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Local Students Dive into Science and Math at OBU STEM Camp

June 19, 2017

Oklahoma Baptist University recently held its annual Summer Institute STEM (Science, Technology, Engineering and Math) camp, running May 30 through June 16. This year, the camp opened to fourth through eighth grade students from North Rock Creek school district.

In its fifth year, the Summer Institute STEM camp is hosted by the James E. Hurly College of Science and Mathematics. The goal of this program is to develop knowledge of and enthusiasm for various career paths in STEM areas. Activities involving teamwork are central, helping students develop leadership skills and self-esteem while also increasing their academic confidence.

Dr. Renita Murimi, associate professor of computer information science, helped found the camp five years ago. While previous years opened the camp to older students throughout the county, a unique opportunity opened this year for the partnership with one school.

“The collaboration with North Rock Creek schools allowed us to target the camp to middle school students in fourth through eighth grades, versus having the camp open to students in the age group of 10 to 17 years, as we have done in the past,” she said. “It let us tailor our activities better for the middle school group.”

The first week of the camp was held at North Rock Creek, while the final two weeks were held on the OBU campus in Shawnee. North Rock Creek provided lunch and transportation, while the students enjoyed a snack on the OBU campus and a camp totebag. Also, through the support of sponsors, the camp was offered free of charge to students this year.

Those attending interacted with numerous OBU science and math professors and experienced hands-on learning. Some of the different topics taught included mysterious mixtures/sewer leeches taught by Dr. Roland Ngebichie-Njabon, chemistry instructor; writing clearly in mathematics led by Dr. Cherith Tucker, assistant professor of mathematics; density column/iron in cereal with Dr. Yvonne Mbote, assistant professor of chemistry; measuring micrometeorite deposition taught by Dr. John McWilliams, professor of natural science; elephant toothpaste with Dr. Lakshmi Viswanath, assistant professor of chemistry; HTML/QR codes taught by Murimi; and anatomy and physiology led by Dr. Brad Jett, James E. Hurley professor of biology.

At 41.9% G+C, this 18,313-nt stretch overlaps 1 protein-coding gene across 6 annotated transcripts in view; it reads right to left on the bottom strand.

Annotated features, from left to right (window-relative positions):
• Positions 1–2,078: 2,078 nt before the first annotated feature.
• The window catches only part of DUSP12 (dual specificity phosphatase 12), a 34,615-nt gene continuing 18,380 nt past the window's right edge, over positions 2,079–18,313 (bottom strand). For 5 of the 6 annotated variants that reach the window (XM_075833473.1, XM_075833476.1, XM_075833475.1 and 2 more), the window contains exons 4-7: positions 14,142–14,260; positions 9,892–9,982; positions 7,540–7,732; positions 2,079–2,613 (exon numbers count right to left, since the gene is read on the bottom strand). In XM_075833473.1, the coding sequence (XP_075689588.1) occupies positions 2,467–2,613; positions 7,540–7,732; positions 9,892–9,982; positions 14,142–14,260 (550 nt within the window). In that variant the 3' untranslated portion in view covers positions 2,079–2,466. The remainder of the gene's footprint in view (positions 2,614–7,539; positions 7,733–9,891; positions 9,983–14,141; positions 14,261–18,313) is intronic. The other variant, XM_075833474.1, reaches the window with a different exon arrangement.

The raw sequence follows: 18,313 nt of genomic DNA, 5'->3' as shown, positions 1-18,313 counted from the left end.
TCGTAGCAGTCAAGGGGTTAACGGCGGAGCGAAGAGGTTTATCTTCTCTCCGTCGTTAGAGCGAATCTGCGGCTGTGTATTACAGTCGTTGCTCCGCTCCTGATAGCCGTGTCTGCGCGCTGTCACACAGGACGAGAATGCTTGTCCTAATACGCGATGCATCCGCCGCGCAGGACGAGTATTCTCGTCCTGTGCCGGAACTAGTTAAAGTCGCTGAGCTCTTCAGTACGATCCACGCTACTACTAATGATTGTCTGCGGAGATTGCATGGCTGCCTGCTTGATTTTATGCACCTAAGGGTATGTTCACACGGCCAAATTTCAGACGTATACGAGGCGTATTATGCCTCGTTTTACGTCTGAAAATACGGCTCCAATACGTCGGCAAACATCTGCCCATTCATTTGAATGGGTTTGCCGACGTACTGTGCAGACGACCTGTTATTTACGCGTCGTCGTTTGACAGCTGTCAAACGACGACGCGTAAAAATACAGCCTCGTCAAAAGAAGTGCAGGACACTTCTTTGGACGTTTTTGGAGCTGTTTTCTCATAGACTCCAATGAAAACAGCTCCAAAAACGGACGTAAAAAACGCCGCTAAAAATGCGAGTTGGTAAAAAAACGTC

Each school year, North Rock Creek opens enrollment for their after-school program and all who apply are accepted. They may also apply to attend the offered spring break camp and summer camp.

“We believe it is important for our students to experience this camp to expose them to new STEM ideas, give them confidence in the areas of STEM, and to showcase how fun STEM can be,” says Amber Rosser, middle school counselor and director of the Kids' Rock 21st CCLC after-school program for North Rock Creek Middle School. “In addition, we believe giving our students this experience at OBU will help establish a foundation that they belong on a college campus and they can make connections with the professors. Hopefully, we are able to keep this strong partnership in the years to come so that our students can be familiar with OBU and they will know that going to college is amazing so it will become a part of their future.”

As director of the after-school program, Rosser was heavily involved in the process to make sure the STEM camp happened. From meetings to prepare for the camp to enrolling students to getting supplies and coordinating staff, she dedicated herself to the success of the camp.

Rosser desires the camp to shape the future of the kids attending.

“I hope they will learn that STEM is an exciting and innovative career choice,” she said. “I hope they learn there are many areas of STEM and that they might just find an area that they love and can aspire to continue in their future.”

“OBU is blessed to work with North Rock Creek schools for the three-week camp,” said Dr. Chris Jones, dean of the Hurley College of Science and Mathematics. “Part of our motivation is to give back to our community, as Jesus said it is better to give than to receive. This camp is one way we can do just that. Additionally, we simply love sharing STEM activities with others. Seeing the kids excited about what excites us is such a blessing. These kids are the future, and we are grateful to play a role in their development.”

Murimi is grateful for all of those who supported the camp.

“I am thankful for the leadership provided by Dean Jones, and for the tremendous support of the math and science faculty,” she said. “Many thanks also to Dean David Houghton [Dickinson College of Business] for his support, and to Gretchen Trimble and the office of development for their fundraising. Finally, we could not do this without our sponsors. Their financial support has let us offer the Summer Institute STEM camp for the fifth straight year in a row.”